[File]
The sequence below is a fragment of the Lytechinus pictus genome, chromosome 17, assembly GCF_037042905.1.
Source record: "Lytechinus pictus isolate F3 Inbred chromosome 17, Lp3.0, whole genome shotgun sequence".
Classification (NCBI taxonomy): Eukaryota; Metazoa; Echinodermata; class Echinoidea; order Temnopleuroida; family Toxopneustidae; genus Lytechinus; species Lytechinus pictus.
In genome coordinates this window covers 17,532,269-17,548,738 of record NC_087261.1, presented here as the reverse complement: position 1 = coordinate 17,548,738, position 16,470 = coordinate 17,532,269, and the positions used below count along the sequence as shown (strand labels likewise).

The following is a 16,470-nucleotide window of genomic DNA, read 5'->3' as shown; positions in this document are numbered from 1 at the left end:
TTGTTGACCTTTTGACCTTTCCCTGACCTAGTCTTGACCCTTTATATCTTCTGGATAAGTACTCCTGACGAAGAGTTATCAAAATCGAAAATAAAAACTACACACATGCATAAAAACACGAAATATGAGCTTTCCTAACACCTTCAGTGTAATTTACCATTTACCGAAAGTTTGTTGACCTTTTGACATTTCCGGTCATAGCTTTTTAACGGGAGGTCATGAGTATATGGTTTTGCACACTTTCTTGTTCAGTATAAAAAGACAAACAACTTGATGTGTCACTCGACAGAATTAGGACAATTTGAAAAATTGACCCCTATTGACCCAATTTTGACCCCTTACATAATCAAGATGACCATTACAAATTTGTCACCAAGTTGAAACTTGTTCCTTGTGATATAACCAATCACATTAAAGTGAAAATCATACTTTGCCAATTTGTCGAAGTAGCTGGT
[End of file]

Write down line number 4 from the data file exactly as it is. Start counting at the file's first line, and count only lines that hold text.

In genome coordinates this window covers 17,532,269-17,548,738 of record NC_087261.1, presented here as the reverse complement: position 1 = coordinate 17,548,738, position 16,470 = coordinate 17,532,269, and the positions used below count along the sequence as shown (strand labels likewise).